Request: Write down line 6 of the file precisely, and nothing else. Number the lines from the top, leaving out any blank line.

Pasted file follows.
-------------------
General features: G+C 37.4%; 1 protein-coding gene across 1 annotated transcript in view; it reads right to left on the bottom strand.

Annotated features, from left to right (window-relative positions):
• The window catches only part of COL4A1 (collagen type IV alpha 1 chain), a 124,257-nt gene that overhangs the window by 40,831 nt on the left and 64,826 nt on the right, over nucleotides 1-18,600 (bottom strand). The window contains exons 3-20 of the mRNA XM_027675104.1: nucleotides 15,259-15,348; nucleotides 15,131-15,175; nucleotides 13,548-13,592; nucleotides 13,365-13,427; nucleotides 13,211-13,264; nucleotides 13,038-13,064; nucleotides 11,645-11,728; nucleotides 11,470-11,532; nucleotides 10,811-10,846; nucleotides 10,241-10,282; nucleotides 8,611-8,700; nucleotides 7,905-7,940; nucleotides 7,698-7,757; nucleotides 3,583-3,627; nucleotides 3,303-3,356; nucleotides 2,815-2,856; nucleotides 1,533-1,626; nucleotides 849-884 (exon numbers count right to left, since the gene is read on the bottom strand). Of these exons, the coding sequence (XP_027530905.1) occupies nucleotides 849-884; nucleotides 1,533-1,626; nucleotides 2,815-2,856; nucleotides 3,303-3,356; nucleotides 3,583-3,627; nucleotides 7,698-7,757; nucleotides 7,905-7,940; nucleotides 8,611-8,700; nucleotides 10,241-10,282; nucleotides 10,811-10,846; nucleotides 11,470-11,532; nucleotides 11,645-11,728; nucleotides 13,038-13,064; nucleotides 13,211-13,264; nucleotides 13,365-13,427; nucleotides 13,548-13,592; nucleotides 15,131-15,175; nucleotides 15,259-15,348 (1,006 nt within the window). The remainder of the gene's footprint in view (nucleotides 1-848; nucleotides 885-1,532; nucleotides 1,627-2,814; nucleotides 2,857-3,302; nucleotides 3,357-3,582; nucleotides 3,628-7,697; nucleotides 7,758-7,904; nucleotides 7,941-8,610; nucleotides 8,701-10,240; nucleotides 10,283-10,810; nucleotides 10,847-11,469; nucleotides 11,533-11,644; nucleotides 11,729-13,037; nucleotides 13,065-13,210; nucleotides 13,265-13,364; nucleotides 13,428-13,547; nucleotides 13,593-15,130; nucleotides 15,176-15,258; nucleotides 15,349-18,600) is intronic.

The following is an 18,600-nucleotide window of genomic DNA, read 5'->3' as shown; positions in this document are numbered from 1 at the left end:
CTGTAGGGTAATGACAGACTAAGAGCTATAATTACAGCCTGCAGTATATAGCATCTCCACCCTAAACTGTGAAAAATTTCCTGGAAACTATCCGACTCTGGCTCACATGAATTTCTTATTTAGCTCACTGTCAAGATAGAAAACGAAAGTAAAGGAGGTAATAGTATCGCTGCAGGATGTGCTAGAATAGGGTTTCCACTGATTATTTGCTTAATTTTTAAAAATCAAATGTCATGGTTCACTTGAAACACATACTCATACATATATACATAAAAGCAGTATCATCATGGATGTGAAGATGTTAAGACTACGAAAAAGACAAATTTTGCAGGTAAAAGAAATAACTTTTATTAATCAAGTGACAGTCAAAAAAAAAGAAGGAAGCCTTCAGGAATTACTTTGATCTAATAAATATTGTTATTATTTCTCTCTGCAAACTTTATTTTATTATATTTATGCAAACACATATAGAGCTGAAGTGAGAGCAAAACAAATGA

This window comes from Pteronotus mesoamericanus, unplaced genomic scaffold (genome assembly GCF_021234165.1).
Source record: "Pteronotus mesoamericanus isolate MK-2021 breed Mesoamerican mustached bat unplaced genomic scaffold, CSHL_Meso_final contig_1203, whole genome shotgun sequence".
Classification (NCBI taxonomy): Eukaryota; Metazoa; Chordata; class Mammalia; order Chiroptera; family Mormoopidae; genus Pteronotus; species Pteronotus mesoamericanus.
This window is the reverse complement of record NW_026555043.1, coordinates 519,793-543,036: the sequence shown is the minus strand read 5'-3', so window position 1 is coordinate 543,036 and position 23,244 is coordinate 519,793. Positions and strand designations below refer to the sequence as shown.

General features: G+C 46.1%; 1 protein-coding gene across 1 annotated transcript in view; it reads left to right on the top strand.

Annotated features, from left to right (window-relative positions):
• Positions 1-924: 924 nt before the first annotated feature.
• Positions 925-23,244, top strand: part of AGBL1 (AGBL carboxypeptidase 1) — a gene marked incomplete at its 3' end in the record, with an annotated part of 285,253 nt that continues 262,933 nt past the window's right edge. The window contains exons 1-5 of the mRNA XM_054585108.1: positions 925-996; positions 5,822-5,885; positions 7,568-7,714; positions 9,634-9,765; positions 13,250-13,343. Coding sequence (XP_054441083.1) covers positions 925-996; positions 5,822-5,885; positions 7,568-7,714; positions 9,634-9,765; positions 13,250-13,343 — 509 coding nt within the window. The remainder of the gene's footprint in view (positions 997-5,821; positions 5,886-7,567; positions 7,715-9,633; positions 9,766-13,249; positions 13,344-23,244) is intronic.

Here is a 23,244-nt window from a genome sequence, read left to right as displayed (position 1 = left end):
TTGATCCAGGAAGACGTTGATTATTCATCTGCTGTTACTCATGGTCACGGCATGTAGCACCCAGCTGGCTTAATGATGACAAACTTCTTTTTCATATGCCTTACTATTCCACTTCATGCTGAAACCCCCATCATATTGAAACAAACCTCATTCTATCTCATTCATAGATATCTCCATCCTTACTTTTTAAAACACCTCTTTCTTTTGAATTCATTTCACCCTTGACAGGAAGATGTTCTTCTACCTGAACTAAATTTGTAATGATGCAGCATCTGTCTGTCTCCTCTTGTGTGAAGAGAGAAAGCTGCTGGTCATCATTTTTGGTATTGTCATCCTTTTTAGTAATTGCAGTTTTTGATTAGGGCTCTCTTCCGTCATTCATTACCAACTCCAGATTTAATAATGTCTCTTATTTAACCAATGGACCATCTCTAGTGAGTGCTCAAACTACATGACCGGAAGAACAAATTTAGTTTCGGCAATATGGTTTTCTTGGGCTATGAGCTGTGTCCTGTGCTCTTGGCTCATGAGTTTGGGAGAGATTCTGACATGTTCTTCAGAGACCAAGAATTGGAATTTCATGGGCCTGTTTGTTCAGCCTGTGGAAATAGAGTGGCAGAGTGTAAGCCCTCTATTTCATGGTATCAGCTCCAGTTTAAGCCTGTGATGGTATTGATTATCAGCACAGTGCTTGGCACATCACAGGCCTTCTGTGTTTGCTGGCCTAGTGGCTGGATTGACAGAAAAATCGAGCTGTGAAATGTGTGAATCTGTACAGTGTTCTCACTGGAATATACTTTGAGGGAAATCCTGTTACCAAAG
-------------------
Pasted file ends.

This window comes from Pteronotus mesoamericanus, unplaced genomic scaffold (genome assembly GCF_021234165.1).